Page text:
As the workforce becomes younger and more diverse, they will be anxious to do the right thing and tackle social justice, systemic racism, unconscious bias, and other issues. The challenge for today's leaders is to ensure that they have created an environment where discussion on these issues can occur in a productive, constructive, and sustainable way.

That last bit on sustainability is important. A true leader thinks beyond the short term and creates a culture that will outlast them and continue long after they're gone. Because change doesn't happen overnight.

Leadership is a choice

But change does indeed occur. In fact, change will happen. The decision to transform and lead is a choice. Think of something as seemingly entrenched in professional environments as the requirement to "put in face time." It used to be that if you weren't logging plenty of hours at your desk, in plain sight of the boss, you weren't viewed as top talent. Never mind if you had already completed all your assignments and were simply killing time – you had to stay put until the boss went home.

Related: 9 Ways Leaders Can Support Their Team During a Crisis

This requirement around face time has gradually been revealed for the absurdity that it is, and there is less of an emphasis on it. Similarly, systemic bias and other inequities can be revealed for the barriers to optimal performance and a more just society that they are.

Will this transformation come from the top? Quite possibly. But it will also come from the organization at large, especially those willing to assert their leadership and demonstrate that a new, better way is possible. These constant actions of leadership we see all around us are proof positive that leadership is a choice – whether focused on unleashing the potential and performance of people and processes, both through their words and their actions.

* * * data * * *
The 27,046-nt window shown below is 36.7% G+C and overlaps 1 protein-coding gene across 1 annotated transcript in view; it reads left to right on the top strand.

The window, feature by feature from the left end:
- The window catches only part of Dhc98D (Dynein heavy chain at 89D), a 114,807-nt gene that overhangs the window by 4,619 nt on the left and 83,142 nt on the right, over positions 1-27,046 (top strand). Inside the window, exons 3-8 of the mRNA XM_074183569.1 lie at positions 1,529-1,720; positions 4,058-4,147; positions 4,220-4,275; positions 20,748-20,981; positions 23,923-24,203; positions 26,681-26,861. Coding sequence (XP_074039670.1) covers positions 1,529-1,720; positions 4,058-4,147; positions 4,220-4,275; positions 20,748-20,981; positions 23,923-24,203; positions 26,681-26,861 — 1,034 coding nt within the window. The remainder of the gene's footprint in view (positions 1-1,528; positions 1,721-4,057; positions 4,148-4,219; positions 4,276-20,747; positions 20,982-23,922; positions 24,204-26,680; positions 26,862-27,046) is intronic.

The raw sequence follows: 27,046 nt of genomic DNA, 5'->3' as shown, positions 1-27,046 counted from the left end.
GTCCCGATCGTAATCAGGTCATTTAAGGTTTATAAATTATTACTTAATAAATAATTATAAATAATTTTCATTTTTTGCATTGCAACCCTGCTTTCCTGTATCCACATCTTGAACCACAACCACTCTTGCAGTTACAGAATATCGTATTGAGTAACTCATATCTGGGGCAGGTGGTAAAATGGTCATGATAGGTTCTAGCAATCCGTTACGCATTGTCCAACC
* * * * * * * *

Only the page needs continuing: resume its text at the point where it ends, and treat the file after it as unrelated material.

There's a saying that crisis develops leaders, but I think what it really does is reveal them. As we have come out of a turbulent 2020 and into 2021 that remains uncertain, leaders, current and emerging, will be needed to make progress – in every facet of our economy and society at large.

Inspired by my favorite quote from Gandhi, modern-day leaders are driven to be the change they wish to see in the world.

Anne Chow

Chief Executive Officer

Anne Chow was named CEO of AT&T Business in September 2019, making her the first woman to hold that position, and the first woman of color CEO in AT&T history. She's responsible for 30,000+ employees who collectively serve 3 million business customers worldwide.